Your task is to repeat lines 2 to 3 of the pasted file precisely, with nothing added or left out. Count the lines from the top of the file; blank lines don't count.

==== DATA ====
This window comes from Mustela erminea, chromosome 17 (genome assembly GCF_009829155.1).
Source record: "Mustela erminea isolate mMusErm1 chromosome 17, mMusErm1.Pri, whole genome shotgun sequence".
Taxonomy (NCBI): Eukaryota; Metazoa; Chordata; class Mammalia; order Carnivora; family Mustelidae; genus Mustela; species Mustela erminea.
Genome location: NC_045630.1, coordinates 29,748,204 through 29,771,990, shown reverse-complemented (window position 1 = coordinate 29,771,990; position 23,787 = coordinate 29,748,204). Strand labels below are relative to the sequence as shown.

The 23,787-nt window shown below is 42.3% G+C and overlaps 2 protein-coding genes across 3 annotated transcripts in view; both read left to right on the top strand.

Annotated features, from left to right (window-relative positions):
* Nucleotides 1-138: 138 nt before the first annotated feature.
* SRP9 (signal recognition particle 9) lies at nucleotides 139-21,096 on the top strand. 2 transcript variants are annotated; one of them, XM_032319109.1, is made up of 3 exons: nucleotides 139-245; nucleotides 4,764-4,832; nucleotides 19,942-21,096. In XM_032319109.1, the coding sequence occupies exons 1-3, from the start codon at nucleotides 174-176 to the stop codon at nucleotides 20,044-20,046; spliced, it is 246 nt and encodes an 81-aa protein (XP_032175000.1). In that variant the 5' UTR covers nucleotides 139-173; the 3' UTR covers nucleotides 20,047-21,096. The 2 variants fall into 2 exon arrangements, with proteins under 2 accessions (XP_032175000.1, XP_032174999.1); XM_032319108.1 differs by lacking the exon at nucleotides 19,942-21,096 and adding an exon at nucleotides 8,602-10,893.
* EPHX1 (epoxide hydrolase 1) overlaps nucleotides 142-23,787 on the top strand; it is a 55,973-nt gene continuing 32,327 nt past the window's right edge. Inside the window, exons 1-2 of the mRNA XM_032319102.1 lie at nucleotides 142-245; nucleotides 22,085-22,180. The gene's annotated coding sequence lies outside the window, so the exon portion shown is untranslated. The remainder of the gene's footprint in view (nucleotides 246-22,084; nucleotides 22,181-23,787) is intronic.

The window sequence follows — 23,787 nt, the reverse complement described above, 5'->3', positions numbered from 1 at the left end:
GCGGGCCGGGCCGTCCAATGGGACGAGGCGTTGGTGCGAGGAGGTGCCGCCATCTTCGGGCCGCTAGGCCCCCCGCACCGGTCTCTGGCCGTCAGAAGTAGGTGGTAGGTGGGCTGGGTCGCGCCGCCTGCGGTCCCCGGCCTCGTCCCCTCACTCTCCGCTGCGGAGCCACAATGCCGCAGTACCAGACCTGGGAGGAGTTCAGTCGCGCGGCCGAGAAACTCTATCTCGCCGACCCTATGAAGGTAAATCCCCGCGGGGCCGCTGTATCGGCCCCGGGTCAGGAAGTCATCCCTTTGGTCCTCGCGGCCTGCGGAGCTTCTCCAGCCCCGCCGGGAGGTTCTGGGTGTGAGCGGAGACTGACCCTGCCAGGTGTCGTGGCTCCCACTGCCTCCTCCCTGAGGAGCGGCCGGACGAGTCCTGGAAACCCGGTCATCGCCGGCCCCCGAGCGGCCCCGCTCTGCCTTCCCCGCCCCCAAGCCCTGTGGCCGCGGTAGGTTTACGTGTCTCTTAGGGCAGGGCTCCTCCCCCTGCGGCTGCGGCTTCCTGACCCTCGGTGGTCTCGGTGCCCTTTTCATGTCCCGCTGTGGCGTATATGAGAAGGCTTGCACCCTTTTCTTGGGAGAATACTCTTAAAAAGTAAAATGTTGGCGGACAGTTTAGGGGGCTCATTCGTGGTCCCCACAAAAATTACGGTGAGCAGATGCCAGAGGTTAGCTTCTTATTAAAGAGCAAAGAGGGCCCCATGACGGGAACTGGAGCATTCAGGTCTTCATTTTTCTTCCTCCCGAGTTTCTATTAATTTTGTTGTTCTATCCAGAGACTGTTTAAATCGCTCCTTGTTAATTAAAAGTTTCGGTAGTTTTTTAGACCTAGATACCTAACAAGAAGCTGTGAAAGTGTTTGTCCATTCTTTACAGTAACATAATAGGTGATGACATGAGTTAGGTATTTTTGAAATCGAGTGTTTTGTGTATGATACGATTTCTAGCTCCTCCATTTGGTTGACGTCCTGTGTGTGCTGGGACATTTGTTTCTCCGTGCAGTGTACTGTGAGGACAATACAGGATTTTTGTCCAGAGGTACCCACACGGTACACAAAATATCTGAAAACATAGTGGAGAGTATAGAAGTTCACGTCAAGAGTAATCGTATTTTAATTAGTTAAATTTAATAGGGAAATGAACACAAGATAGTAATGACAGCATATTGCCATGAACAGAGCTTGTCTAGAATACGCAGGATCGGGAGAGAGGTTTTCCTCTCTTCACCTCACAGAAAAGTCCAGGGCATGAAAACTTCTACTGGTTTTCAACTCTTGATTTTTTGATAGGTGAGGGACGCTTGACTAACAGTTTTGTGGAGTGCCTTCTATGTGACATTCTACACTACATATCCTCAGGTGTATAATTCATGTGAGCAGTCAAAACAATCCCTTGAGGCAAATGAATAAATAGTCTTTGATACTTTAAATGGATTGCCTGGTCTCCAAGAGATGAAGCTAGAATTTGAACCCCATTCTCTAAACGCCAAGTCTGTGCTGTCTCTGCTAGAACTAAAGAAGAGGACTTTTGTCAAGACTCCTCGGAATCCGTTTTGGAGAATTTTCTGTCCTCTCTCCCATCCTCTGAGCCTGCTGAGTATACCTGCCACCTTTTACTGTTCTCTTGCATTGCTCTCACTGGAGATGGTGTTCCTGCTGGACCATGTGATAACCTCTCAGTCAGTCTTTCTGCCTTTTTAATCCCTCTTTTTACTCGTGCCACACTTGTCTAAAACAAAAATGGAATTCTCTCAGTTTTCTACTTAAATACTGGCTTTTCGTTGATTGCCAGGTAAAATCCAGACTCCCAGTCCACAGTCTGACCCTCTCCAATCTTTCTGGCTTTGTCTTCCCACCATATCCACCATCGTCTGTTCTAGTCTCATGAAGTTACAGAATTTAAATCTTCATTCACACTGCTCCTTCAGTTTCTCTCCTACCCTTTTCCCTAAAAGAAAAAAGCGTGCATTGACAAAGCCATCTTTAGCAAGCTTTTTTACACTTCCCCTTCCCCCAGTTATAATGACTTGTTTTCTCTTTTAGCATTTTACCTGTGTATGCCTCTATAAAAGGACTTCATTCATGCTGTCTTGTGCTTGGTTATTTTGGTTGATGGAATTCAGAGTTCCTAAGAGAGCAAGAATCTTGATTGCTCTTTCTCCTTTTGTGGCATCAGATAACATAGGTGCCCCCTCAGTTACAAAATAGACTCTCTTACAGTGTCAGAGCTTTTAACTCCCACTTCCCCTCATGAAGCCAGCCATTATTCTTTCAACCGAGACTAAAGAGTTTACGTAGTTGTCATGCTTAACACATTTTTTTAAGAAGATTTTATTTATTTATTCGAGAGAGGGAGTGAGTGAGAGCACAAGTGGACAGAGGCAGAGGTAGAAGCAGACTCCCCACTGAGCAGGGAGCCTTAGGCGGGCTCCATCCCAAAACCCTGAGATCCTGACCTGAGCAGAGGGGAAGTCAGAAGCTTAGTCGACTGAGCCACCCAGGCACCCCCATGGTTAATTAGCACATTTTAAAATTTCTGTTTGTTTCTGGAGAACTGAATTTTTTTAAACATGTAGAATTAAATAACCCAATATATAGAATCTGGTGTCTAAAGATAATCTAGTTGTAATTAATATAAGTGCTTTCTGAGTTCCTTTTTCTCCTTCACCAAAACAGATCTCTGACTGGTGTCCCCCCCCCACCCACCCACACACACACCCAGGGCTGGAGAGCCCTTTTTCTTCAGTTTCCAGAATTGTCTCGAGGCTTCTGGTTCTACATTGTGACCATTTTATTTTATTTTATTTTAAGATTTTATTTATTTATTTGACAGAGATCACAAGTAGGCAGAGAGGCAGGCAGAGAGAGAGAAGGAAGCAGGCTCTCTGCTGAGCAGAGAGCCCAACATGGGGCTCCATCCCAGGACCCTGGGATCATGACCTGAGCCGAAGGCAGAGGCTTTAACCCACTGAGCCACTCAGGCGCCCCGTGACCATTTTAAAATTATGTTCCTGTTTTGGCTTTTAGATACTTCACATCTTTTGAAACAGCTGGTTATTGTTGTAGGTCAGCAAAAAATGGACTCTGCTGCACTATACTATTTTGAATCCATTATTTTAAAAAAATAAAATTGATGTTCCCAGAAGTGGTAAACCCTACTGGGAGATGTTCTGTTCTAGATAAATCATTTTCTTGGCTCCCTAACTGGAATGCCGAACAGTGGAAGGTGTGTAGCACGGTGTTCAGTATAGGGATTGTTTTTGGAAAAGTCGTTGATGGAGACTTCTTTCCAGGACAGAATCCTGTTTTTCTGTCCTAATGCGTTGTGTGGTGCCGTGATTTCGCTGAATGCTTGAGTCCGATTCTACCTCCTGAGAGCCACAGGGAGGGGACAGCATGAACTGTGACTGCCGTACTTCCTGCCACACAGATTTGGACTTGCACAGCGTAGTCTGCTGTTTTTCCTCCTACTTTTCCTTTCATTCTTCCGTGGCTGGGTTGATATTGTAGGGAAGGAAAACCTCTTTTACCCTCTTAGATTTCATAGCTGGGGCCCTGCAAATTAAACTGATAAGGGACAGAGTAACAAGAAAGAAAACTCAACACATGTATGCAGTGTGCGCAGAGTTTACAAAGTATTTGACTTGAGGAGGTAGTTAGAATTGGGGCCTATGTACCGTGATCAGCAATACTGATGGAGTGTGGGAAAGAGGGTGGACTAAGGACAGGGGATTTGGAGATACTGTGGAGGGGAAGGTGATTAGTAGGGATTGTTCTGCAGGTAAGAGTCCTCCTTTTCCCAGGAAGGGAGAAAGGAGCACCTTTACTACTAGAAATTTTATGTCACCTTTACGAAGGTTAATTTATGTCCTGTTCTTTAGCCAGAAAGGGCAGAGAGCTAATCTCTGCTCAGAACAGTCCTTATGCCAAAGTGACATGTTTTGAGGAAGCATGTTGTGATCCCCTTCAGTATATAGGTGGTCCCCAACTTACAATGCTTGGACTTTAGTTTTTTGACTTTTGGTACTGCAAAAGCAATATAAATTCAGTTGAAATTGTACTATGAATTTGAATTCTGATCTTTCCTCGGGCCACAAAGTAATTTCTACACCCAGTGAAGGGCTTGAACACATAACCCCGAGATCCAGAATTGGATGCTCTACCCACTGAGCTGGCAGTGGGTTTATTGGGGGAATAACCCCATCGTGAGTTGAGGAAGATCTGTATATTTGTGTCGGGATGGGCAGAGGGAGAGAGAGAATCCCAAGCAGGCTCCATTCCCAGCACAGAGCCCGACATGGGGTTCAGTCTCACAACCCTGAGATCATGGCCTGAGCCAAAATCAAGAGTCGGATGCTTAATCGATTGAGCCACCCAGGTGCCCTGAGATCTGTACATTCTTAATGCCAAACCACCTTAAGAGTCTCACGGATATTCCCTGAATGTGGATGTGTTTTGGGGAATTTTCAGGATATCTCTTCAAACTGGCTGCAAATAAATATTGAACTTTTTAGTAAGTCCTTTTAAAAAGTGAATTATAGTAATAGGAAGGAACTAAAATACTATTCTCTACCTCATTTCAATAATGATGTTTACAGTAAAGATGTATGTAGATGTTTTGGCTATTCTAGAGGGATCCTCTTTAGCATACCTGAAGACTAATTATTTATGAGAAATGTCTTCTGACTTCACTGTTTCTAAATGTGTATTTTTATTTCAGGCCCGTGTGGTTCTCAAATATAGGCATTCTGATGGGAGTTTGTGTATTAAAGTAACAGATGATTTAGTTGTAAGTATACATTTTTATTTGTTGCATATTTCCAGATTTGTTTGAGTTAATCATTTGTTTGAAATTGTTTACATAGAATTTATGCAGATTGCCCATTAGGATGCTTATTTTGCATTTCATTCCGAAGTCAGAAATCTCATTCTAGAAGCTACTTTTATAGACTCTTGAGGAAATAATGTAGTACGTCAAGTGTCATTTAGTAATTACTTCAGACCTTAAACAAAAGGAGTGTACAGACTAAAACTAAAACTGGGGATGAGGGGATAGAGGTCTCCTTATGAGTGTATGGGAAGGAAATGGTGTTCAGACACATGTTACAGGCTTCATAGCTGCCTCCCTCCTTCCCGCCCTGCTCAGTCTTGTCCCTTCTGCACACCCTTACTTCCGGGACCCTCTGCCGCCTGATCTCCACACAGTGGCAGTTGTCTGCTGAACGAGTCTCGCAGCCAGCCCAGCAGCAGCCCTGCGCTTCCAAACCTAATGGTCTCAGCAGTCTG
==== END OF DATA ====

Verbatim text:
Source record: "Mustela erminea isolate mMusErm1 chromosome 17, mMusErm1.Pri, whole genome shotgun sequence".
Taxonomy (NCBI): Eukaryota; Metazoa; Chordata; class Mammalia; order Carnivora; family Mustelidae; genus Mustela; species Mustela erminea.